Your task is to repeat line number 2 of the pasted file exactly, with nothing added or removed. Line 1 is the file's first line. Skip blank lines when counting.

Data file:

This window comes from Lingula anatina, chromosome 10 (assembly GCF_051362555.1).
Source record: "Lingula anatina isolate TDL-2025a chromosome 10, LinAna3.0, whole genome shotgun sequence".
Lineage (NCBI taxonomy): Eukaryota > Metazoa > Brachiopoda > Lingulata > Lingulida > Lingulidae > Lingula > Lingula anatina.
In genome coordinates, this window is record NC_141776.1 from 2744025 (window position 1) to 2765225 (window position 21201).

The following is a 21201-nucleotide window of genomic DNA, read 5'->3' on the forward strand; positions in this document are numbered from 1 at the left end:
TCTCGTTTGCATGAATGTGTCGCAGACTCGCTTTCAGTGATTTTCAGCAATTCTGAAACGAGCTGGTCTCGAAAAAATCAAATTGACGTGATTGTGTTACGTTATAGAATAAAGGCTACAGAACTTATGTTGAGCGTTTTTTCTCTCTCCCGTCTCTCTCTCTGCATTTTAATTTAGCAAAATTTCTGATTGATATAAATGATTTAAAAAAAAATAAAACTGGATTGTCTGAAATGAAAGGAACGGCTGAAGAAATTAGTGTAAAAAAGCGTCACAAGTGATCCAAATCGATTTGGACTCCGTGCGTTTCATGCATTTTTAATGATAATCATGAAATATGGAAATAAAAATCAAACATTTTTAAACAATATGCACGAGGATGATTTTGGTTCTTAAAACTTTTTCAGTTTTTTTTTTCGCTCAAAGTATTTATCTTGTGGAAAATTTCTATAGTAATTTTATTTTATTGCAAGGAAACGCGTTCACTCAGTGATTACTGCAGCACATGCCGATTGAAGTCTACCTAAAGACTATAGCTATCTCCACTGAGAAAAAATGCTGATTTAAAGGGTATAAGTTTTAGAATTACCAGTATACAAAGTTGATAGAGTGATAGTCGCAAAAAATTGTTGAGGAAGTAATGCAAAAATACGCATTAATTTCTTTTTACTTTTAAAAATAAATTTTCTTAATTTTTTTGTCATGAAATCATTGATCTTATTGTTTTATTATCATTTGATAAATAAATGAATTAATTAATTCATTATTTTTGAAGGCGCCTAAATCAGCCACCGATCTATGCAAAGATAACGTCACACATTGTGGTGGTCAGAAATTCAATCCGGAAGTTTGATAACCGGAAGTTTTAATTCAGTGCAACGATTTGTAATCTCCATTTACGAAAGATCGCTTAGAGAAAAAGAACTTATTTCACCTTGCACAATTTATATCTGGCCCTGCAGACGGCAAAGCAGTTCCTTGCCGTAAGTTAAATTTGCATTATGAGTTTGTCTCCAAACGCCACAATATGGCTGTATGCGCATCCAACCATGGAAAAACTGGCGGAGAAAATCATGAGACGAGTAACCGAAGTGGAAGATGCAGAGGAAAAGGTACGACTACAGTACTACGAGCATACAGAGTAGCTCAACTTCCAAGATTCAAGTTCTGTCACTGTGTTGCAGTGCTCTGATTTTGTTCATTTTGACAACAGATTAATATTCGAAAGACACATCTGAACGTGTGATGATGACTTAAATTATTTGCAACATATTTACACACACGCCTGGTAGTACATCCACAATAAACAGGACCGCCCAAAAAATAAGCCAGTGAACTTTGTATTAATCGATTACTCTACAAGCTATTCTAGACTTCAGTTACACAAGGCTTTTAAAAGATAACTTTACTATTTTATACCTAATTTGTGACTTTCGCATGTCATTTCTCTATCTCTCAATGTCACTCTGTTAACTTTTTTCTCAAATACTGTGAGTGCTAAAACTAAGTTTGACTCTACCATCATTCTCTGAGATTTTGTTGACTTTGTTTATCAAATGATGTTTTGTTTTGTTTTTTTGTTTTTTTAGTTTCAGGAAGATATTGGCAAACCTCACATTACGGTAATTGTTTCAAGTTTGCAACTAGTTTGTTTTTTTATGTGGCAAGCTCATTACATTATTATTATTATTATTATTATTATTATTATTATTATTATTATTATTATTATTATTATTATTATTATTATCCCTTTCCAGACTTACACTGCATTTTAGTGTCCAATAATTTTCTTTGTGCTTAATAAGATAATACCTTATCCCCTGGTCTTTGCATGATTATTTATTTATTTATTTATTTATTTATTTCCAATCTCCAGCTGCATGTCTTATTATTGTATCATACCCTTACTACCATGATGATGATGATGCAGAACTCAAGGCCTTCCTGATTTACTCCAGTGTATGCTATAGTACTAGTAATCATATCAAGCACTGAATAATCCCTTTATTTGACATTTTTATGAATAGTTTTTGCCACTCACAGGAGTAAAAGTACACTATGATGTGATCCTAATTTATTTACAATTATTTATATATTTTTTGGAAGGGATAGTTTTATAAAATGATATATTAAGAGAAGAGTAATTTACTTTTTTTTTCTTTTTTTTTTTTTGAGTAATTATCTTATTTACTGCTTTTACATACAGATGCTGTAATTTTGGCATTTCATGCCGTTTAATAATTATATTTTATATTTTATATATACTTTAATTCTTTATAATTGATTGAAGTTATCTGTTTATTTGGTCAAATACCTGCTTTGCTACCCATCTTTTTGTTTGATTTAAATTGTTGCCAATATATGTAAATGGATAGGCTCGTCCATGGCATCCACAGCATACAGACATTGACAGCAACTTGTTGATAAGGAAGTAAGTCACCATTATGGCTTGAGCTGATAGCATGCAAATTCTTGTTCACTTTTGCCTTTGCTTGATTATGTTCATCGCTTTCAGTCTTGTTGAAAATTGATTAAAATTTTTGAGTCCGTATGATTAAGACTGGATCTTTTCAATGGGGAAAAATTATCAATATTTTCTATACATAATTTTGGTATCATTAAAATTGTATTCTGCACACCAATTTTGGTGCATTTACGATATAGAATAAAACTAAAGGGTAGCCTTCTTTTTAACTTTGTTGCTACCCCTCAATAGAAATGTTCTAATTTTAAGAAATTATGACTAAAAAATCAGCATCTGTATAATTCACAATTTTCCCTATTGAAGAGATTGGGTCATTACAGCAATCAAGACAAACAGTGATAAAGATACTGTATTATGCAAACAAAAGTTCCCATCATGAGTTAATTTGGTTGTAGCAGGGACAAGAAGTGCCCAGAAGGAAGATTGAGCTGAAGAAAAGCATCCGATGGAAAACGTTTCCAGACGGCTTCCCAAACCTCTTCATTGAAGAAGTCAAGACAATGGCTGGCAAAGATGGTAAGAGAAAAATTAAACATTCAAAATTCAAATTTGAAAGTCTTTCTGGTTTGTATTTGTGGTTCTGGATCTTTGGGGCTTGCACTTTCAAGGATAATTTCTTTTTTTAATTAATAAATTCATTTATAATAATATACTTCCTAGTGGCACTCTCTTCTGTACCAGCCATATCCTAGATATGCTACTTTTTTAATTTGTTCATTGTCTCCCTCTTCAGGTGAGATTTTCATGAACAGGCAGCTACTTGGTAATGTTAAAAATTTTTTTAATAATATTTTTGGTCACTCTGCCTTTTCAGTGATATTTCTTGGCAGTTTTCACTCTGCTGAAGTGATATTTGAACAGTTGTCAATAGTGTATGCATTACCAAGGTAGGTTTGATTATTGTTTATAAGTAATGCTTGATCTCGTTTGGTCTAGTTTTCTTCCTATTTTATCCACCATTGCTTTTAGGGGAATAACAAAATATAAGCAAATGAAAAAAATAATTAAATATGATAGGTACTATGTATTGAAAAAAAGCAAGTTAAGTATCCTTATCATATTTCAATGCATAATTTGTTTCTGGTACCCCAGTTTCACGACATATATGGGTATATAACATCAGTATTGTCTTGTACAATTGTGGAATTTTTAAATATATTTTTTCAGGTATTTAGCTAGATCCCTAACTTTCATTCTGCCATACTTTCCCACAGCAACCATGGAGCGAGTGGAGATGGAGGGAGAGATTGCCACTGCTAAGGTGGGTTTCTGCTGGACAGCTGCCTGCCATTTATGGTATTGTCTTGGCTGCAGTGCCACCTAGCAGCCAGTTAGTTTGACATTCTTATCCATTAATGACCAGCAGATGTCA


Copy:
Source record: "Lingula anatina isolate TDL-2025a chromosome 10, LinAna3.0, whole genome shotgun sequence".